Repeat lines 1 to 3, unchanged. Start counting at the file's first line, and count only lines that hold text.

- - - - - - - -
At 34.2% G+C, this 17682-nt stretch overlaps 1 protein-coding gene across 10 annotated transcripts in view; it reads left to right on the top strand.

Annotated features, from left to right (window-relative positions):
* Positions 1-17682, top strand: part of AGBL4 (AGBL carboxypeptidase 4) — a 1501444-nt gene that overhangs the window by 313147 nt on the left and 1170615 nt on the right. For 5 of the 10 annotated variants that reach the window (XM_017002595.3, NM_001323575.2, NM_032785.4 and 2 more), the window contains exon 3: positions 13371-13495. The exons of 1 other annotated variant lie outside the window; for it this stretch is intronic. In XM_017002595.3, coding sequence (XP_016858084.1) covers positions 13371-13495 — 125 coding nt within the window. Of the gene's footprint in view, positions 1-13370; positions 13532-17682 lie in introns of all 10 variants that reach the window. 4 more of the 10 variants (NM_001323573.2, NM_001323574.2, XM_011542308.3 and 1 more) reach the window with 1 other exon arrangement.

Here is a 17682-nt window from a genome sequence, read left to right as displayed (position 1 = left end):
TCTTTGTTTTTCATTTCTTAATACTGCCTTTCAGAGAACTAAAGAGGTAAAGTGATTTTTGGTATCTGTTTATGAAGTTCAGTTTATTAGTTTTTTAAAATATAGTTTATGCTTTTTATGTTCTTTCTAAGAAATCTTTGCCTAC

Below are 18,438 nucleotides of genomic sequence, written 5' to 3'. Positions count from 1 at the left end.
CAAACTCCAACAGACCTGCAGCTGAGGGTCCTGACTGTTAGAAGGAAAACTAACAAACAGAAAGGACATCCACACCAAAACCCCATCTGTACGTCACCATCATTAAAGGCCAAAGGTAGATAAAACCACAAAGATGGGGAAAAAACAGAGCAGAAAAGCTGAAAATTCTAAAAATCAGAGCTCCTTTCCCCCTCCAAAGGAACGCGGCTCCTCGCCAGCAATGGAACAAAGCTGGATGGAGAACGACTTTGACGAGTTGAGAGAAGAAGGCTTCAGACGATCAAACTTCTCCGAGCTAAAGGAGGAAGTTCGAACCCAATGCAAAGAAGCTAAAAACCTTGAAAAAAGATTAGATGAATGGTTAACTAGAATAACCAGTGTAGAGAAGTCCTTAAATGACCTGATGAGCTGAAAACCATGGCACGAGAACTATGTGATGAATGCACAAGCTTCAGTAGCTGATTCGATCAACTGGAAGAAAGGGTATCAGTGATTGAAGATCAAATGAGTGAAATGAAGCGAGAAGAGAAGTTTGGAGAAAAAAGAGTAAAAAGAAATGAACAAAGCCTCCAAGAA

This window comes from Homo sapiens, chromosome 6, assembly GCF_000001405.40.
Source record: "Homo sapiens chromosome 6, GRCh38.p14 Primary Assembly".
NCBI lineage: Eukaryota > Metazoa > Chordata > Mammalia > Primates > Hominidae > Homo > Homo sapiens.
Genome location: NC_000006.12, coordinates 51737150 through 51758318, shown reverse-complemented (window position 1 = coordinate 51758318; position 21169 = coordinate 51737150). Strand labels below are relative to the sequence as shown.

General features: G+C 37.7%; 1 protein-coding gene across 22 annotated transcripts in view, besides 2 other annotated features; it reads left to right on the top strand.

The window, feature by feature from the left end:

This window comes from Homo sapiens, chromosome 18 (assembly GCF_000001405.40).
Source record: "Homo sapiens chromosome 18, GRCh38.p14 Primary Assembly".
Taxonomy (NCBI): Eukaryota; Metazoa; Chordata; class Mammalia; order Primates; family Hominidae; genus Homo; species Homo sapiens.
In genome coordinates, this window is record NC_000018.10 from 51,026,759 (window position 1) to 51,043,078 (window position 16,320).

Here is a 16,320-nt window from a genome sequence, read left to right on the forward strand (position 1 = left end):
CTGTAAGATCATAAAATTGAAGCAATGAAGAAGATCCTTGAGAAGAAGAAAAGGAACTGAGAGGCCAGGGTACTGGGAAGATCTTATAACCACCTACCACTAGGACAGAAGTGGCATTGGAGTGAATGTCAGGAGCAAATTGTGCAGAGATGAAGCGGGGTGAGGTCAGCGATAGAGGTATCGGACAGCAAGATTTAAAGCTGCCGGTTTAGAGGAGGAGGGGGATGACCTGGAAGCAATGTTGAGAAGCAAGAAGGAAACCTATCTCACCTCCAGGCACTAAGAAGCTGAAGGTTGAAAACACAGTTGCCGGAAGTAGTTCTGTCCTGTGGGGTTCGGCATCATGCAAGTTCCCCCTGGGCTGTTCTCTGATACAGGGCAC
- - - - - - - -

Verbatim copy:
At 34.2% G+C, this 17682-nt stretch overlaps 1 protein-coding gene across 10 annotated transcripts in view; it reads left to right on the top strand.

Annotated features, from left to right (window-relative positions):
* Positions 1-17682, top strand: part of AGBL4 (AGBL carboxypeptidase 4) — a 1501444-nt gene that overhangs the window by 313147 nt on the left and 1170615 nt on the right. For 5 of the 10 annotated variants that reach the window (XM_017002595.3, NM_001323575.2, NM_032785.4 and 2 more), the window contains exon 3: positions 13371-13495. The exons of 1 other annotated variant lie outside the window; for it this stretch is intronic. In XM_017002595.3, coding sequence (XP_016858084.1) covers positions 13371-13495 — 125 coding nt within the window. Of the gene's footprint in view, positions 1-13370; positions 13532-17682 lie in introns of all 10 variants that reach the window. 4 more of the 10 variants (NM_001323573.2, NM_001323574.2, XM_011542308.3 and 1 more) reach the window with 1 other exon arrangement.